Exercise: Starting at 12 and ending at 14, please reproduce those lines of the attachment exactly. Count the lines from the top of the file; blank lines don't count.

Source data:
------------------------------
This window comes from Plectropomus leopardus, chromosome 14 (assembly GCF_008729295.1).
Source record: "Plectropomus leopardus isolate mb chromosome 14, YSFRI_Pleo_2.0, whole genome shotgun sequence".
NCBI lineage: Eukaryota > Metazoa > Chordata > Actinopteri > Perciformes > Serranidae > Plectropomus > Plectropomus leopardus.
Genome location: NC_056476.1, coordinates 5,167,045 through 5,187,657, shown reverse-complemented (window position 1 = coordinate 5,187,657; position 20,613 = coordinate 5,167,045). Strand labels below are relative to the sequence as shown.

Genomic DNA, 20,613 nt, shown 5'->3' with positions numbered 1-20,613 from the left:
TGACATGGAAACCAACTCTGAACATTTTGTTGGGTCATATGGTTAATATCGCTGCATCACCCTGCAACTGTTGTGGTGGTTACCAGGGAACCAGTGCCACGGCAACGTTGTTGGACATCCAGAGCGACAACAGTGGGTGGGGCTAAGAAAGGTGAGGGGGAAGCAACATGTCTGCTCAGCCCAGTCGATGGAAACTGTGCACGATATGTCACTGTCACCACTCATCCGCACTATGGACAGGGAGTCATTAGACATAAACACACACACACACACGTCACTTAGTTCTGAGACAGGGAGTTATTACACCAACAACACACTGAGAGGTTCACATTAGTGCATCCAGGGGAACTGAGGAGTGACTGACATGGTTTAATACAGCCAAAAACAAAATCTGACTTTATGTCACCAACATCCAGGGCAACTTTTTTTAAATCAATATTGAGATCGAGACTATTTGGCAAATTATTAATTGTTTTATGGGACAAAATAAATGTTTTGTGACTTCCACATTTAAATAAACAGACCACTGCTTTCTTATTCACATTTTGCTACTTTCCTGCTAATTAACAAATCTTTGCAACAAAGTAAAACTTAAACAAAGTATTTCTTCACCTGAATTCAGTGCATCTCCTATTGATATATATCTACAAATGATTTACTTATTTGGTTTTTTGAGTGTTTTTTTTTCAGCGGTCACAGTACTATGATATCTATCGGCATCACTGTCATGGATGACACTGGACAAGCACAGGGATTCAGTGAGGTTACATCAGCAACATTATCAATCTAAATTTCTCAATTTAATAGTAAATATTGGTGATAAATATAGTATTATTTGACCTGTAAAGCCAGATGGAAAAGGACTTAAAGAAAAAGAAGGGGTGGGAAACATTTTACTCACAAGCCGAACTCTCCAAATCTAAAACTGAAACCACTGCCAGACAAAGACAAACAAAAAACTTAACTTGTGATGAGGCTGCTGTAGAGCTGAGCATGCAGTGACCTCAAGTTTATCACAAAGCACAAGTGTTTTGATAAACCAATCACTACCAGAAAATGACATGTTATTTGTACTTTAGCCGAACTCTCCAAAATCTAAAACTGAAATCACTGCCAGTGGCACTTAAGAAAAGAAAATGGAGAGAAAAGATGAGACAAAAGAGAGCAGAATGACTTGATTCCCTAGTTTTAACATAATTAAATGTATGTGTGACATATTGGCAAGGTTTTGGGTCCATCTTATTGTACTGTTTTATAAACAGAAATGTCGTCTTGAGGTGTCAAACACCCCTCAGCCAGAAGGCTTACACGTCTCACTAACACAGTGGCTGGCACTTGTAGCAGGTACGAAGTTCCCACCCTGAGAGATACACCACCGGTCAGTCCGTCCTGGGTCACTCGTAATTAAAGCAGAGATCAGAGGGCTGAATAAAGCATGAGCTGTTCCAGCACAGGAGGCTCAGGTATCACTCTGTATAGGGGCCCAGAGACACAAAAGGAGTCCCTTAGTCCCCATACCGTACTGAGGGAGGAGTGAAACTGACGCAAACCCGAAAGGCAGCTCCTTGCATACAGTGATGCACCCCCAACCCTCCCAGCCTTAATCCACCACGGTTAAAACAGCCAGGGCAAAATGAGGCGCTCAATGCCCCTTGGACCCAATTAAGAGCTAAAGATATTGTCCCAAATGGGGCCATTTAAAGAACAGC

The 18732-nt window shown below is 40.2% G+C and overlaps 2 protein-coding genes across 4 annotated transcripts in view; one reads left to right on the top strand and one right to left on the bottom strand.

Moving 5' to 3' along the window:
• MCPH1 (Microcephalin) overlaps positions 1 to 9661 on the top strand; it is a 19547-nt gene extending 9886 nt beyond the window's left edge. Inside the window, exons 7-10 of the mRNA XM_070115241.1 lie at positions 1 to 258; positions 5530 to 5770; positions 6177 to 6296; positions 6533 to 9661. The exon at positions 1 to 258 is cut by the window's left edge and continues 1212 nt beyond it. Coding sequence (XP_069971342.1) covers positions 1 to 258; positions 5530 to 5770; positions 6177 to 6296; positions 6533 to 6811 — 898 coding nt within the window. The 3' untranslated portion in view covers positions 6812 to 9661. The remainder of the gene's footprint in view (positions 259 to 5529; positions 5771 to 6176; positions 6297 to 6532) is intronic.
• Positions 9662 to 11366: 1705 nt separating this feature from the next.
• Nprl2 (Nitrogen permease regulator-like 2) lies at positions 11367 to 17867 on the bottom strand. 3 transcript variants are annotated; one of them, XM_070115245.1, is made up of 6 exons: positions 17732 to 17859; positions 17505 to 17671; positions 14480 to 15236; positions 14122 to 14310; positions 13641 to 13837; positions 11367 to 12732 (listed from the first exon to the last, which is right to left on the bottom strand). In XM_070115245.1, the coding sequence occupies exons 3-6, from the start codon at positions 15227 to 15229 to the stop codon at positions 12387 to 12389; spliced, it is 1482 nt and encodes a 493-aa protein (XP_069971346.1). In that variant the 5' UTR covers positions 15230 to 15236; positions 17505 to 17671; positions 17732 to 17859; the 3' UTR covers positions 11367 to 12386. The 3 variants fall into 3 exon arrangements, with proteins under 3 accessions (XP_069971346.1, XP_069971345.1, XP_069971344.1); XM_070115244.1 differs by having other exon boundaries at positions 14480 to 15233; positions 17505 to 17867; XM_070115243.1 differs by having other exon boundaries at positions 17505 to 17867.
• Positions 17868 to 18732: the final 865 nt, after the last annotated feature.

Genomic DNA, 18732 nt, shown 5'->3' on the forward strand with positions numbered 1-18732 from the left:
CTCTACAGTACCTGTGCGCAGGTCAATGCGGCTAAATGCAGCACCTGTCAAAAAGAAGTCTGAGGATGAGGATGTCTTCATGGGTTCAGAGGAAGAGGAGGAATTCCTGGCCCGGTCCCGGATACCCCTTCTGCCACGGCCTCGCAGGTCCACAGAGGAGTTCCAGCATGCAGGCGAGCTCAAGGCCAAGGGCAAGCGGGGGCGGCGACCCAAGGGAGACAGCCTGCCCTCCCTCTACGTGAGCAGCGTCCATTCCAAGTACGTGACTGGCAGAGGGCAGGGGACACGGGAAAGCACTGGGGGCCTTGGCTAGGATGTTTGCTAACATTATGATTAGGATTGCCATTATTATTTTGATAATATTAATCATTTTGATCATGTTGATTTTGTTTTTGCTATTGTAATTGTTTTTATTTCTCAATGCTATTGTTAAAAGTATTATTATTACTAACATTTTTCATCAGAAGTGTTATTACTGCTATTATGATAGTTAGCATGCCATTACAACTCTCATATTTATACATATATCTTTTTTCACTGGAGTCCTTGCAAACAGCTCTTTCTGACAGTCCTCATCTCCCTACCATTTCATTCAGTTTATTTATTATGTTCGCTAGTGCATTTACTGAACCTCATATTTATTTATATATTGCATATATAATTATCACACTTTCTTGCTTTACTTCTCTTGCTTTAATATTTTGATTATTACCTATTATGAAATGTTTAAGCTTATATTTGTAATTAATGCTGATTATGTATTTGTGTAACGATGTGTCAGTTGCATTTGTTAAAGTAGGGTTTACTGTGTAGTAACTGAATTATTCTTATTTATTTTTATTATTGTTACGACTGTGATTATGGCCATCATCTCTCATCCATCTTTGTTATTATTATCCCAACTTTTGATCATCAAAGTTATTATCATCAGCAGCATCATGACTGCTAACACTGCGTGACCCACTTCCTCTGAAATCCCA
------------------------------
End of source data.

• Positions 17868 to 18732: the final 865 nt, after the last annotated feature.

Genomic DNA, 18732 nt, shown 5'->3' on the forward strand with positions numbered 1-18732 from the left:
CTCTACAGTACCTGTGCGCAGGTCAATGCGGCTAAATGCAGCACCTGTCAAAAAGAAGTCTGAGGATGAGGATGTCTTCATGGGTTCAGAGGAAGAGGAGGAATTCCTGGCCCGGTCCCGGATACCCCTTCTGCCACGGCCTCGCAGGTCCACAGAGGAGTTCCAGCATGCAGGCGAGCTCAAGGCCAAGGGCAAGCGGGGGCGGCGACCCAAGGGAGACAGCCTGCCCTCCCTCTACGTGAGCAGCGTCCATTCCAAGTACGTGACTGGCAGAGGGCAGGGGACACGGGAAAGCACTGGGGGCCTTGGCTAGGATGTTTGCTAACATTATGATTAGGATTGCCATTATTATTTTGATAATATTAATCATTTTGATCATGTTGATTTTGTTTTTGCTATTGTAATTGTTTTTATTTCTCAATGCTATTGTTAAAAGTATTATTATTACTAACATTTTTCATCAGAAGTGTTATTACTGCTATTATGATAGTTAGCATGCCATTACAACTCTCATATTTATACATATATCTTTTTTCACTGGAGTCCTTGCAAACAGCTCTTTCTGACAGTCCTCATCTCCCTACCATTTCATTCAGTTTATTTATTATGTTCGCTAGTGCATTTACTGAACCTCATATTTATTTATATATTGCATATATAATTATCACACTTTCTTGCTTTACTTCTCTTGCTTTAATATTTTGATTATTACCTATTATGAAATGTTTAAGCTTATATTTGTAATTAATGCTGATTATGTATTTGTGTAACGATGTGTCAGTTGCATTTGTTAAAGTAGGGTTTACTGTGTAGTAACTGAATTATTCTTATTTATTTTTATTATTGTTACGACTGTGATTATGGCCATCATCTCTCATCCATCTTTGTTATTATTATCCCAACTTTTGATCATCAAAGTTATTATCATCAGCAGCATCATGACTGCTAACACTGCGTGACCCACTTCCTCTGAAATCCCA